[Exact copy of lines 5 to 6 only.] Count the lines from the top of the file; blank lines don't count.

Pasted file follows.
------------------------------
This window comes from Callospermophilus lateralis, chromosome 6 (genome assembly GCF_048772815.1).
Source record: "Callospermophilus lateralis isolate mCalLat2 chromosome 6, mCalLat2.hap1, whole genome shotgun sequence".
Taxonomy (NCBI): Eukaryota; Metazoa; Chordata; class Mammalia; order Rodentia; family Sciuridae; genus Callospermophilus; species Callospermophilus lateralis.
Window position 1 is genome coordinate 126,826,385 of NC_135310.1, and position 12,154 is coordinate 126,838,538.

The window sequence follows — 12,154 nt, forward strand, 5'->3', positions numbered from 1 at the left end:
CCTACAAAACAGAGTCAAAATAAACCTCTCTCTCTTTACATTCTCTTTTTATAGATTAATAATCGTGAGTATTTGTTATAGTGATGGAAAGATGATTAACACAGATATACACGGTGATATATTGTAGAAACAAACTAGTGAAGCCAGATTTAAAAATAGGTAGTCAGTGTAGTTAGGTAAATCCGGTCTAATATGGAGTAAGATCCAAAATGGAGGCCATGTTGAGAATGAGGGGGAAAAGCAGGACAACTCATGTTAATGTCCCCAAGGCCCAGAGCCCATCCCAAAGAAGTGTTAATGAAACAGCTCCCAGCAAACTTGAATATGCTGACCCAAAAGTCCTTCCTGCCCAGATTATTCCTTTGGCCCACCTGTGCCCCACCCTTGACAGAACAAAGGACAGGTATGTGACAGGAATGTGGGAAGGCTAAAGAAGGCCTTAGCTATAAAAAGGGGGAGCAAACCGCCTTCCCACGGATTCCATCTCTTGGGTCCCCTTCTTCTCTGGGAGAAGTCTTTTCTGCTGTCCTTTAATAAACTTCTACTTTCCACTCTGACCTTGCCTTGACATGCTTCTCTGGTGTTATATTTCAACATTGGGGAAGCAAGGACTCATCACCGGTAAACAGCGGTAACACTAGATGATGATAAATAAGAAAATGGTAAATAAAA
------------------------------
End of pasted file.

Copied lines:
The window sequence follows — 12,154 nt, forward strand, 5'->3', positions numbered from 1 at the left end:
CCTACAAAACAGAGTCAAAATAAACCTCTCTCTCTTTACATTCTCTTTTTATAGATTAATAATCGTGAGTATTTGTTATAGTGATGGAAAGATGATTAACACAGATATACACGGTGATATATTGTAGAAACAAACTAGTGAAGCCAGATTTAAAAATAGGTAGTCAGTGTAGTTAGGTAAATCCGGTCTAATATGGAGTAAGATCCAAAATGGAGGCCATGTTGAGAATGAGGGGGAAAAGCAGGACAACTCATGTTAATGTCCCCAAGGCCCAGAGCCCATCCCAAAGAAGTGTTAATGAAACAGCTCCCAGCAAACTTGAATATGCTGACCCAAAAGTCCTTCCTGCCCAGATTATTCCTTTGGCCCACCTGTGCCCCACCCTTGACAGAACAAAGGACAGGTATGTGACAGGAATGTGGGAAGGCTAAAGAAGGCCTTAGCTATAAAAAGGGGGAGCAAACCGCCTTCCCACGGATTCCATCTCTTGGGTCCCCTTCTTCTCTGGGAGAAGTCTTTTCTGCTGTCCTTTAATAAACTTCTACTTTCCACTCTGACCTTGCCTTGACATGCTTCTCTGGTGTTATATTTCAACATTGGGGAAGCAAGGACTCATCACCGGTAAACAGCGGTAACACTAGATGATGATAAATAAGAAAATGGTAAATAAAA